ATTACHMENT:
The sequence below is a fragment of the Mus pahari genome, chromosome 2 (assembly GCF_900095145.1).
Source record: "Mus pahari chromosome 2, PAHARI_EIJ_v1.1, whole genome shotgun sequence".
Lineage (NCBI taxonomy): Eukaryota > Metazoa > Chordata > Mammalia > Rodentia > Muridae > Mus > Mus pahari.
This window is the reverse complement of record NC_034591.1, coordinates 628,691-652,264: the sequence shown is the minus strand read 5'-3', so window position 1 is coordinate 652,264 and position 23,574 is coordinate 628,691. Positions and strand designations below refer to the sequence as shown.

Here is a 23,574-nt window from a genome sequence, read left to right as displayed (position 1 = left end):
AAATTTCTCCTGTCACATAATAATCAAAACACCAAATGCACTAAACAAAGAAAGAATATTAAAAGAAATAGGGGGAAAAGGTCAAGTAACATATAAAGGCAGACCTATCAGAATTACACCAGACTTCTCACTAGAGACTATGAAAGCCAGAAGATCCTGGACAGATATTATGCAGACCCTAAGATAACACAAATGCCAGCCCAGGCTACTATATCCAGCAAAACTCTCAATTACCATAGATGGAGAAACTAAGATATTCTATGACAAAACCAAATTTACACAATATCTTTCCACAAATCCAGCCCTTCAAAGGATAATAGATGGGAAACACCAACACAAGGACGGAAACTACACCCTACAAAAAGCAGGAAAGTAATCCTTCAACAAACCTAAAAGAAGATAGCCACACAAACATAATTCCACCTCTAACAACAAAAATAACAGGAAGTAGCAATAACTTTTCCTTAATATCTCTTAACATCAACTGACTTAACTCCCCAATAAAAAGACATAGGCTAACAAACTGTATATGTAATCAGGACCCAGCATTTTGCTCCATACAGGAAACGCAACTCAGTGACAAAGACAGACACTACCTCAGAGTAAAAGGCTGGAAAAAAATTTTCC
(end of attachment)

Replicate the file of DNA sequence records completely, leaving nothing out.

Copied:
The sequence below is a fragment of the Mus pahari genome, chromosome 2 (assembly GCF_900095145.1).
Source record: "Mus pahari chromosome 2, PAHARI_EIJ_v1.1, whole genome shotgun sequence".
Lineage (NCBI taxonomy): Eukaryota > Metazoa > Chordata > Mammalia > Rodentia > Muridae > Mus > Mus pahari.
This window is the reverse complement of record NC_034591.1, coordinates 628,691-652,264: the sequence shown is the minus strand read 5'-3', so window position 1 is coordinate 652,264 and position 23,574 is coordinate 628,691. Positions and strand designations below refer to the sequence as shown.

Here is a 23,574-nt window from a genome sequence, read left to right as displayed (position 1 = left end):
AAATTTCTCCTGTCACATAATAATCAAAACACCAAATGCACTAAACAAAGAAAGAATATTAAAAGAAATAGGGGGAAAAGGTCAAGTAACATATAAAGGCAGACCTATCAGAATTACACCAGACTTCTCACTAGAGACTATGAAAGCCAGAAGATCCTGGACAGATATTATGCAGACCCTAAGATAACACAAATGCCAGCCCAGGCTACTATATCCAGCAAAACTCTCAATTACCATAGATGGAGAAACTAAGATATTCTATGACAAAACCAAATTTACACAATATCTTTCCACAAATCCAGCCCTTCAAAGGATAATAGATGGGAAACACCAACACAAGGACGGAAACTACACCCTACAAAAAGCAGGAAAGTAATCCTTCAACAAACCTAAAAGAAGATAGCCACACAAACATAATTCCACCTCTAACAACAAAAATAACAGGAAGTAGCAATAACTTTTCCTTAATATCTCTTAACATCAACTGACTTAACTCCCCAATAAAAAGACATAGGCTAACAAACTGTATATGTAATCAGGACCCAGCATTTTGCTCCATACAGGAAACGCAACTCAGTGACAAAGACAGACACTACCTCAGAGTAAAAGGCTGGAAAAAAATTTTCC